As comprehensive a collection as now exists and one that should be required reading in history and literature courses.

Pub Date: Feb. 16, 2021

ISBN: 978-0-14-313608-8

Page Count: 656

Publisher: Penguin Classics

Review Posted Online: Dec. 8, 2020

Kirkus Reviews Issue: Jan. 1, 2021

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The author's youthfulness helps to assure the inevitable comparison with the Anne Frank diary although over and above the...


Elie Wiesel spent his early years in a small Transylvanian town as one of four children. 

He was the only one of the family to survive what Francois Maurois, in his introduction, calls the "human holocaust" of the persecution of the Jews, which began with the restrictions, the singularization of the yellow star, the enclosure within the ghetto, and went on to the mass deportations to the ovens of Auschwitz and Buchenwald. There are unforgettable and horrifying scenes here in this spare and sombre memoir of this experience of the hanging of a child, of his first farewell with his father who leaves him an inheritance of a knife and a spoon, and of his last goodbye at Buchenwald his father's corpse is already cold let alone the long months of survival under unconscionable conditions.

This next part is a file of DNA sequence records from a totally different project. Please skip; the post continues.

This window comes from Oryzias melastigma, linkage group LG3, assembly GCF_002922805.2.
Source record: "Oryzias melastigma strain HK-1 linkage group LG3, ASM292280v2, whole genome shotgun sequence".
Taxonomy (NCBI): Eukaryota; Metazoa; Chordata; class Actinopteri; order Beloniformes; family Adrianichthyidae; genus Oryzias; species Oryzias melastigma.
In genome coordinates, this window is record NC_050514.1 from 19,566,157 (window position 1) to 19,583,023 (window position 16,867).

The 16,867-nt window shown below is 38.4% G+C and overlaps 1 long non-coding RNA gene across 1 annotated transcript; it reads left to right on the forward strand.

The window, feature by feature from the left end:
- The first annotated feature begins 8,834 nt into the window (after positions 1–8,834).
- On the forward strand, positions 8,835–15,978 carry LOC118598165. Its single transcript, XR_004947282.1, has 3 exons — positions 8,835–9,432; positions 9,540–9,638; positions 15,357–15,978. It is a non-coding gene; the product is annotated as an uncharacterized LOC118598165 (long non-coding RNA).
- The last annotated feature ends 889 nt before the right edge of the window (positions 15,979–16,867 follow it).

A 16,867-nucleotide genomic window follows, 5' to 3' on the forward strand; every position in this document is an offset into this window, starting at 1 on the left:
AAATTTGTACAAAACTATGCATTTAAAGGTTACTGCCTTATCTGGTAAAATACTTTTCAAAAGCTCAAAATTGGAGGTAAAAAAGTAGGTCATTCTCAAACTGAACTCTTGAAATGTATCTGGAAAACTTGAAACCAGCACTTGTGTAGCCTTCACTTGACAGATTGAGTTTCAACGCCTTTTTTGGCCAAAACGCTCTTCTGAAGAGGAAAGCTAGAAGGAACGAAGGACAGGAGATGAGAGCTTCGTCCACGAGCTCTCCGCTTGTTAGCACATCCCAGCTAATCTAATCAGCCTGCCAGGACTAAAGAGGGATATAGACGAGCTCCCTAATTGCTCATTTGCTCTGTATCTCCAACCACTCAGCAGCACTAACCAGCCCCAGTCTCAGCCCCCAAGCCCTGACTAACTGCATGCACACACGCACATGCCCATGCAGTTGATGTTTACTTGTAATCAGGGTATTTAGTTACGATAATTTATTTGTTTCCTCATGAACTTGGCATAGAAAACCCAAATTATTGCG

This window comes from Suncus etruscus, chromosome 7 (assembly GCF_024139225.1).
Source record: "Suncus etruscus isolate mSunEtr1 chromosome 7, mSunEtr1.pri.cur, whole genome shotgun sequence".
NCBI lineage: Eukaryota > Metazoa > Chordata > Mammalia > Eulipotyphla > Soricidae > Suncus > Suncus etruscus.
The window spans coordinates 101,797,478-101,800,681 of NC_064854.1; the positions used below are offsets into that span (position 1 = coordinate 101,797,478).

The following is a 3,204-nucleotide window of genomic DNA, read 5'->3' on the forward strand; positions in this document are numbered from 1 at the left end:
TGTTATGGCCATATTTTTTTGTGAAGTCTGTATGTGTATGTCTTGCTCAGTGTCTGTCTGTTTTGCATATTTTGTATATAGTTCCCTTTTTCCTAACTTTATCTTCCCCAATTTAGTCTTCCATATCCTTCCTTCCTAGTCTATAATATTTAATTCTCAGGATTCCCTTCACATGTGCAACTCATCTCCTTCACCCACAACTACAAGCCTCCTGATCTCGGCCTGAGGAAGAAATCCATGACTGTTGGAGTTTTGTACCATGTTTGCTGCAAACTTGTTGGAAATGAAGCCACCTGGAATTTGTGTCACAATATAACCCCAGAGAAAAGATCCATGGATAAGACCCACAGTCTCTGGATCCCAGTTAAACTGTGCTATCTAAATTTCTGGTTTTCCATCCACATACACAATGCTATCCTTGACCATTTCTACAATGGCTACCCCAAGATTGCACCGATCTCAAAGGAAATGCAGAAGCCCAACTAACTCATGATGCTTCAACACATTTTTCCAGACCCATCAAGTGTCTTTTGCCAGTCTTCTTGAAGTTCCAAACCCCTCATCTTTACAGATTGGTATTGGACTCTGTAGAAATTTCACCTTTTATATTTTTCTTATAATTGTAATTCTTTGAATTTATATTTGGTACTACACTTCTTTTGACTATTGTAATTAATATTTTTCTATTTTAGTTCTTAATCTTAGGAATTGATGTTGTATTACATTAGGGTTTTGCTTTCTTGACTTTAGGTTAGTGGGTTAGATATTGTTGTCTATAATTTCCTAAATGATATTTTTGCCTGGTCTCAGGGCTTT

The author's youthfulness helps to assure the inevitable comparison with the Anne Frank diary although over and above the sphere of suffering shared, and in this case extended to the death march itself, there is no spiritual or emotional legacy here to offset any reader reluctance.

Pub Date: Jan. 16, 2006

ISBN: 0374500010

Page Count: 120